Fifty-five feet below ground in the heart of downtown Ann Arbor is another world — one where construction workers toil through these chilly months to put in place the steel and concrete bones of a new underground parking structure. It's a first-of-its-kind project for Ann Arbor, and a bit of a logistical challenge for the Lansing-based Christman Co., the construction manager hired by the Ann Arbor Downtown Development Authority to complete the project. The amount of concrete being poured for the project is enough to construct a five-foot-wide sidewalk stretching for 133 miles. In fact, it's estimated it will take about 5,100 truckloads to deliver the entire 43,000 cubic yards of concrete over the course of the project. Another 9 million pounds of reinforcing steel are being embedded into that concrete. If they were laid out end to end, those bars would extend nearly 650 miles. It's also estimated that the amount of dirt excavated and removed from the site will have taken about 6,250 truckloads when all is said and done. Read the story here.
Thursday, December 9, 2010
Medical marijuana advocate Chuck Ream has been outspoken about the city of Ann Arbor's proposed regulations of medical marijuana dispensaries. Here, he speaks before the Ann Arbor City Council Monday night. Ann Arbor officials are proposing to limit the number of medical marijuana dispensaries and cultivation facilities in the city to 15 under a new licensing ordinance. Read the story here.
Tuesday, December 7, 2010
Ann Arbor City Council Member Carsten Hohnke, D-5th Ward, whispers to Marcia Higgins, D-4th Ward, during Monday night's meeting. Both Hohnke and Higgins were among the five council members who blocked reconsideration of Heritage Row Apartments, a project that aims to preserve seven century-old homes on South Fifth Avenue. The alternative is a project called City Place, which proposes demolishing the homes, and that could happen now. Read the story here.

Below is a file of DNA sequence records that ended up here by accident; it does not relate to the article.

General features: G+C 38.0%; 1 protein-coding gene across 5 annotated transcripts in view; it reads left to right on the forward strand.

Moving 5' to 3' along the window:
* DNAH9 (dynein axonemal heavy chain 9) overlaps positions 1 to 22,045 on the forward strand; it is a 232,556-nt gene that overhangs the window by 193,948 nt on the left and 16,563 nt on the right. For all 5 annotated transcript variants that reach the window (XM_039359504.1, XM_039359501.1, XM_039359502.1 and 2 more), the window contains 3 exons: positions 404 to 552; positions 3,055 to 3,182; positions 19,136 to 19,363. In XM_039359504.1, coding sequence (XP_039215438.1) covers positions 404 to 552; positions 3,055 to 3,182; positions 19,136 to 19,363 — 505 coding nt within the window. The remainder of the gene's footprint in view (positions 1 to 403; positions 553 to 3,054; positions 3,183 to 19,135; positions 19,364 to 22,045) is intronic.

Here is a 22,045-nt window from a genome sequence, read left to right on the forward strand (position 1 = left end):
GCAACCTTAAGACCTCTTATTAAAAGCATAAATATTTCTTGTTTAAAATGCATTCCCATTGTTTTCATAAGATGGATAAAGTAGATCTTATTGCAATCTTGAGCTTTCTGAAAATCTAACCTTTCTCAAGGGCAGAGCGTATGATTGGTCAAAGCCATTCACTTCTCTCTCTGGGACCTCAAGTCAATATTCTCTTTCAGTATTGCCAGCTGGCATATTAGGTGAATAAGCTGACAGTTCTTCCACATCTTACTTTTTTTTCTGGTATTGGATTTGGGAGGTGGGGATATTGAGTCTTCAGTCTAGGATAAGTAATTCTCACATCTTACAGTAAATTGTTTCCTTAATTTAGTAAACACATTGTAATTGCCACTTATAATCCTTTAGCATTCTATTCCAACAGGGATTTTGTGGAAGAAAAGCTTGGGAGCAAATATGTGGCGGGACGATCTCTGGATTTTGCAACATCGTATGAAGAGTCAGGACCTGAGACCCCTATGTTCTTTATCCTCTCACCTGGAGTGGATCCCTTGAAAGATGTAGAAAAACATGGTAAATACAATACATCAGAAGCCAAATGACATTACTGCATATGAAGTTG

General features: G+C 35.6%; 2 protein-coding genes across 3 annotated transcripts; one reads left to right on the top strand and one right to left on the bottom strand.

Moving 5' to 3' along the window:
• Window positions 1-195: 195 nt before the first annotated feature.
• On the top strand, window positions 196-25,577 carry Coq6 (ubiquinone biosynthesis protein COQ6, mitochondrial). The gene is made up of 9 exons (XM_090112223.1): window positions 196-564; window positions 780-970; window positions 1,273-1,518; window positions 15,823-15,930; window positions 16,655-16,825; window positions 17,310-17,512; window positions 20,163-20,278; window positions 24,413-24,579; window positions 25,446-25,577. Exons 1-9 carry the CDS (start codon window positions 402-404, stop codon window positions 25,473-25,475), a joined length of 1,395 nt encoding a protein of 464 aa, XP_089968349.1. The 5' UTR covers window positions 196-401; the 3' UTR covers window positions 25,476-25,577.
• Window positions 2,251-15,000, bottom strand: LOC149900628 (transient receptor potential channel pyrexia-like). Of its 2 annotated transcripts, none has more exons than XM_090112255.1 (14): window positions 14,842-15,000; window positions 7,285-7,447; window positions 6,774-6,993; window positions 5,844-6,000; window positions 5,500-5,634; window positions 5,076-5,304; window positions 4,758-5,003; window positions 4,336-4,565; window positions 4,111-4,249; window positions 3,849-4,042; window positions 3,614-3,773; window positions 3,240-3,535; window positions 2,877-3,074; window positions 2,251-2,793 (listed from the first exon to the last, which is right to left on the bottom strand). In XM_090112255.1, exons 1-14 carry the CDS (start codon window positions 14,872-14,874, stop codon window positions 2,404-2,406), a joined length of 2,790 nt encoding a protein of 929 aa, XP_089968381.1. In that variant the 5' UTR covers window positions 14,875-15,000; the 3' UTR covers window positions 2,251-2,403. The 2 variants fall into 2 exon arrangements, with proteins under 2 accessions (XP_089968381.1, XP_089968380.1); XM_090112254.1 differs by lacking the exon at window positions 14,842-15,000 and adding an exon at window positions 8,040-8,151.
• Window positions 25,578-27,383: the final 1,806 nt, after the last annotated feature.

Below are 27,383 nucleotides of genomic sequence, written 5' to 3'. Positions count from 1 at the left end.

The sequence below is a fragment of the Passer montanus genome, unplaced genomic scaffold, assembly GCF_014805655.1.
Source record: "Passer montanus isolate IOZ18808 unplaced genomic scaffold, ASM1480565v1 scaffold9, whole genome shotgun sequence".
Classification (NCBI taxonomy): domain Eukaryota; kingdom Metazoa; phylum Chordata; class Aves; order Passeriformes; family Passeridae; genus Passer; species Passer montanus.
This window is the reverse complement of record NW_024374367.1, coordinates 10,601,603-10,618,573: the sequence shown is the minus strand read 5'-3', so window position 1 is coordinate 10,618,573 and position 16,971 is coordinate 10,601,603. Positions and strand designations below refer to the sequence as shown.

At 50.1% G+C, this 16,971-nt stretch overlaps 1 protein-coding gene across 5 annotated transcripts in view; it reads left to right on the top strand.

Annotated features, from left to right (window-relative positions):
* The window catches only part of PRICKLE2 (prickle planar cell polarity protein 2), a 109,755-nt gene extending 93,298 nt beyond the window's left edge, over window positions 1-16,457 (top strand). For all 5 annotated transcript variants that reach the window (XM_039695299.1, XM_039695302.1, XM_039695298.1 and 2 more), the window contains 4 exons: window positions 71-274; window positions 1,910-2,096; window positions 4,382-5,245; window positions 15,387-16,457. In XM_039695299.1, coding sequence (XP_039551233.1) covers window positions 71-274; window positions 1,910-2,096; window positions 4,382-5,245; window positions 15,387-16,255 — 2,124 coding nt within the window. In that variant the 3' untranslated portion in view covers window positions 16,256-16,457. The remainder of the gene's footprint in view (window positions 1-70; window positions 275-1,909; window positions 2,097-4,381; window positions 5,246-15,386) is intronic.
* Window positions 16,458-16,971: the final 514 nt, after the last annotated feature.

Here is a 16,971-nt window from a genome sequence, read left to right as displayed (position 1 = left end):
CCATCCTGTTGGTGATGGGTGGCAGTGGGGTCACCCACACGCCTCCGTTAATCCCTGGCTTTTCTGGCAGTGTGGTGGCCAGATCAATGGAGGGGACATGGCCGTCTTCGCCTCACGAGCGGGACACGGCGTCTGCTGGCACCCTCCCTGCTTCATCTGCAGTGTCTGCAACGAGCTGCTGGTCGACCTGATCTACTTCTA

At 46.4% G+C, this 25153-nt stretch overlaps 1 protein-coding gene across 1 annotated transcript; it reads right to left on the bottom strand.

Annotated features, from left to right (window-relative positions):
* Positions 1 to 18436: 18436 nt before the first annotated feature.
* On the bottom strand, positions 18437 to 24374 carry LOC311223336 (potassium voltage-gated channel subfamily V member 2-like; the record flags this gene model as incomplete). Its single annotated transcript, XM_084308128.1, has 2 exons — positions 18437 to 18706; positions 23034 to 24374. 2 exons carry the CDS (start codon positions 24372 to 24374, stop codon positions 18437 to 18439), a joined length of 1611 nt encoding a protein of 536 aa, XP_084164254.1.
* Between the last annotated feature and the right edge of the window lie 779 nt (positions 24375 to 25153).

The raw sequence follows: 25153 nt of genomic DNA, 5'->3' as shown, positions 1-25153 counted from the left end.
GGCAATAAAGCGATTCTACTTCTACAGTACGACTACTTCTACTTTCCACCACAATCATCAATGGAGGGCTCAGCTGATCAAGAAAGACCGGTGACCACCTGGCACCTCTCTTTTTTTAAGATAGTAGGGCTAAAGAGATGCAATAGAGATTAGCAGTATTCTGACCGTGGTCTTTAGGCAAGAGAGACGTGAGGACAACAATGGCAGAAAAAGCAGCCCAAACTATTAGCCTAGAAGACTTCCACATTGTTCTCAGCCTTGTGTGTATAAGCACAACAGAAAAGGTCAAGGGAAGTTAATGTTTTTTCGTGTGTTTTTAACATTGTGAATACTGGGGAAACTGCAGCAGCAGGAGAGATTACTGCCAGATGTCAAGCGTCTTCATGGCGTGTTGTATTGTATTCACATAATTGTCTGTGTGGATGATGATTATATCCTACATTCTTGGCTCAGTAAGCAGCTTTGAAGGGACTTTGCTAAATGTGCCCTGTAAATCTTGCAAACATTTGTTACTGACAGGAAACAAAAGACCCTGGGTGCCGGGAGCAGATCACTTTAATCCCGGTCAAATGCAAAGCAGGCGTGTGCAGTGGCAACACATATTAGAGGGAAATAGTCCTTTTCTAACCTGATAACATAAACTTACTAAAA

Saturday, December 4, 2010
Ann Arbor officials say they're open to considering implementation of a new paid on-call firefighting system as an option for cutting costs at the Ann Arbor Fire Department. The idea emerged today during an all-day city budget retreat as city officials brainstormed ways to address future shortfalls in the city's budget. The city's general fund budget currently totals $81.45 million. The fire department, with 89 full-time employees budgeted this year, accounts for about $13.8 million of that. The city's administration revealed a new forecast showing a $2.4 million shortfall for fiscal year 2011-12. Read the stories here and here.
Monday, November 22, 2010
The first tenants of Ann Arbor's police-courts building have moved into their new digs, and dozens more are scheduled to make the transition in the coming weeks. The city's information technology staff is now up and running with a new data center on the first floor of the city hall addition. And a handful of police department employees have moved in on the second and third floors, including the police chief, deputy chiefs and other top brass. The courts staff will move into floors four and five in January. The building formally known as the Ann Arbor Municipal Center is "99 percent done" after 20 months of construction, according to Bill Wheeler, a city engineer who retired in May but remains under contract to oversee the project until its completion. Read the story here.
Slate magazine political correspondent John Dickerson says Sarah Palin ranks up there with marketing behemoths like Apple, Nike and Coca-Cola when it comes to brand management. It seems Palin won't allow even the smallest voice of dissent on her Facebook page, Dickerson told a crowd of several hundred at the University of Michigan Law School. "Within three minutes, it had been deleted," Dickerson said of a comment he left on one of Palin's posts on Facebook. Dickerson was joined by colleagues Emily Bazelon and David Plotz as the voices behind Slate's popular Political Gabfest took their show on the road in Ann Arbor on a recent Wednesday night. During an hour-long podcast, the three pundits kept the crowd laughing as they riffed on Palin, the 2010 mid-term elections and the presidencies of Barack Obama and George W. Bush. The 350-seat lecture space inside Hutchins Hall was filled to capacity, while dozens more spilled into overflow rooms to watch a live video feed. Read the story here.